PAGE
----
Scottish Fisheries Museum

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Aerial view of the museum complex, with the twin masted Reaper seen berthed in the harbour to the left.

The Scottish Fisheries Museum is a museum in Anstruther, Fife, that records the history of the Scottish fishing industry and its people from earliest times to the present day.

Opened in 1969, the museum is situated on the harbour front in Anstruther, in the heart of the East Neuk crab and lobster fishing villages of St Monans, Pittenweem, Cellardyke and Crail. It has grown over time into a sizable complex, occupying a number of converted buildings set around three sides of a cobbled courtyard. These include two Category 'A' listed buildings: the 16th century Abbot's lodging and an 18th-century merchant's house, both of which have historical associations with the fishing life of the village.

The Reaper berthed in Anstruther harbour.

The museum collection contains many model boats, fishing gear, a significant historical photographic archive and paintings. In addition to the traditional exhibits, the museum also boasts a collection of 18 boats, the pride of which is the 104-year-old twin masted Fifie herring drifter, Reaper. This vessel was restored by the museum's boat club and sails regularly in the summer months. Between 2003 and 2005 she visited 26 ports around Britain, including a visit to the Festival of the Sea in Portsmouth, attracting 44,000 visitors. When not sailing, the boat is berthed in Anstruther harbour opposite the museum.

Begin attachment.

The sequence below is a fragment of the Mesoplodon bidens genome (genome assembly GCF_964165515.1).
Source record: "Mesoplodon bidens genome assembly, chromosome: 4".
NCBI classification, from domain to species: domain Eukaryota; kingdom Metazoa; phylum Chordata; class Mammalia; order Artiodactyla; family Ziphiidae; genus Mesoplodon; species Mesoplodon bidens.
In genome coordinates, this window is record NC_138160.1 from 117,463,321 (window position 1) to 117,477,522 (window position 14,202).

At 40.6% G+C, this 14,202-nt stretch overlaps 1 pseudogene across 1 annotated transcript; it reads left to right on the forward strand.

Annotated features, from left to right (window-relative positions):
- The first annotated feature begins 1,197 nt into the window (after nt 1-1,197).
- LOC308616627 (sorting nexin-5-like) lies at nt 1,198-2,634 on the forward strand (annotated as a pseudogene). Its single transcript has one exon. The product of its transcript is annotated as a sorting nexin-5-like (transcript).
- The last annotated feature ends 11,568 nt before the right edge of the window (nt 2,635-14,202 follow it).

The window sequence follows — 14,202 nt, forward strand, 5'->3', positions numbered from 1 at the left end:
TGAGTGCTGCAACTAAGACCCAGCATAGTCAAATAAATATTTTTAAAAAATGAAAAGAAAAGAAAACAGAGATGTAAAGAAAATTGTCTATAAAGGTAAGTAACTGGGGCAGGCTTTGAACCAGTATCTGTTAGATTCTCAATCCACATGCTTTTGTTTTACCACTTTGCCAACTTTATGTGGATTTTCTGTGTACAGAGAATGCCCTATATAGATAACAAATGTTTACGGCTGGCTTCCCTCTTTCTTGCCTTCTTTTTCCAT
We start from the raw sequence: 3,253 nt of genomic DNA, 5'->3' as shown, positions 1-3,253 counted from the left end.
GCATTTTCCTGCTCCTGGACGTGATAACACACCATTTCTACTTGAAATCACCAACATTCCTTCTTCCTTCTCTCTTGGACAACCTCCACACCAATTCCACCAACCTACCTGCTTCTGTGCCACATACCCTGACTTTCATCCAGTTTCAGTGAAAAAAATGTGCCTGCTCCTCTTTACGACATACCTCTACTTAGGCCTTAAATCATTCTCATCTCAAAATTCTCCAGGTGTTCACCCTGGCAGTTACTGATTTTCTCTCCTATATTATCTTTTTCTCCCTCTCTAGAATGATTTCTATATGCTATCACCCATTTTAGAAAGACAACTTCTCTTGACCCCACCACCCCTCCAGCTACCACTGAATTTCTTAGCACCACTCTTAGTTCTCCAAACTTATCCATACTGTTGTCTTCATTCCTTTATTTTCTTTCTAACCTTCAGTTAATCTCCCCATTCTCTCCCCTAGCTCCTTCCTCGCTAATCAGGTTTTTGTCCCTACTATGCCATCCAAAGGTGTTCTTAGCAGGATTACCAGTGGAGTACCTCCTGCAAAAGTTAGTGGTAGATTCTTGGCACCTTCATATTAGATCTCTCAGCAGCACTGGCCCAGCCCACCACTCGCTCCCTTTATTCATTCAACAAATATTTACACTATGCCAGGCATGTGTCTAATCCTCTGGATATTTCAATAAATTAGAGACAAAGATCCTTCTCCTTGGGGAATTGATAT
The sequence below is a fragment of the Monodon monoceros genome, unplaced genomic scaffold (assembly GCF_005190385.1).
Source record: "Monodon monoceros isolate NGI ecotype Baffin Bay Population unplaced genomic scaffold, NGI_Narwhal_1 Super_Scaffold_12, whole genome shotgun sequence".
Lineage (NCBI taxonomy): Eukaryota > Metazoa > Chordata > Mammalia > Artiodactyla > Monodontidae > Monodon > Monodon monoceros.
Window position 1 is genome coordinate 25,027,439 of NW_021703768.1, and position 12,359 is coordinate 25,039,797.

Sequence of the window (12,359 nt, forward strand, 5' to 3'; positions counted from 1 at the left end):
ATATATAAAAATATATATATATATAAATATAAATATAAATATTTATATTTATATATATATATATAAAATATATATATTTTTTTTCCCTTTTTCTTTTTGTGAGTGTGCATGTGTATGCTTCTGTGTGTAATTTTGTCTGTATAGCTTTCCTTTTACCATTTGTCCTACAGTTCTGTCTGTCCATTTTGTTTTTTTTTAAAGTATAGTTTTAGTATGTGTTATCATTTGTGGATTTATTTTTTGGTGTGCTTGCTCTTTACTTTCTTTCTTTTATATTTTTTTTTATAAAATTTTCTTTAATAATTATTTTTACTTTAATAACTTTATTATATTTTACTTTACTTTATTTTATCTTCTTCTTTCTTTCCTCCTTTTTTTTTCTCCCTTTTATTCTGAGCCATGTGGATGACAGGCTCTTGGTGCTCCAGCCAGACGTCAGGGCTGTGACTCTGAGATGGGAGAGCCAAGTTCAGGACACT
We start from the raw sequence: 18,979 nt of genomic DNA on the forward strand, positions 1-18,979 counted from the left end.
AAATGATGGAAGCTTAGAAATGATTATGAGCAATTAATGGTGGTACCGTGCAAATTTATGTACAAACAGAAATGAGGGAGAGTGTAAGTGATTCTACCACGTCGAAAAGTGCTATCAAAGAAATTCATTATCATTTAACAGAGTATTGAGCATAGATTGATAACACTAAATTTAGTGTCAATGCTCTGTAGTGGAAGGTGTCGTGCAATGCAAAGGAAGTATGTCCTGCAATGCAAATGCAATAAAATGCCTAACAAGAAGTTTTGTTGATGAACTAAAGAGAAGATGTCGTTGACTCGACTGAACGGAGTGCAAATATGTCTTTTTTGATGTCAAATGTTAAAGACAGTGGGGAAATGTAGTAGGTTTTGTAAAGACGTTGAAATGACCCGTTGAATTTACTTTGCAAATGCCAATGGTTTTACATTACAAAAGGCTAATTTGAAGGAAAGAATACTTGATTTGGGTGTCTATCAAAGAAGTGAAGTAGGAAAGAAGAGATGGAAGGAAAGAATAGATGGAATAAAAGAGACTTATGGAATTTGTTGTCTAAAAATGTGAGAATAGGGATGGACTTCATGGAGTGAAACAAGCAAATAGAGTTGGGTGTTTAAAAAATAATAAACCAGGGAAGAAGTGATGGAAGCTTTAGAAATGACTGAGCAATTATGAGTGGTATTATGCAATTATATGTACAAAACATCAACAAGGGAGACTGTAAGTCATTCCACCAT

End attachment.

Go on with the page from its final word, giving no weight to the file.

In total, the collection comprises over 66,000 items. In 2007, the museum was one of the first in Scotland to have its entire collection awarded Recognised Collection status by Museums Galleries Scotland (previously the Scottish Museum Council), designating it as being of national or international importance.[1] The museum also incorporates a small private chapel, which commemorates the Scots who perished at sea while fishing.

See also[edit]


  1. ^ "Scottish Collections In Smaller Museums To Benefit From Recognition Scheme | Culture24". Retrieved 27 November 2015.

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Coordinates: 56°13′19″N 2°41′48″W / 56.2219°N 2.6968°W / 56.2219; -2.6968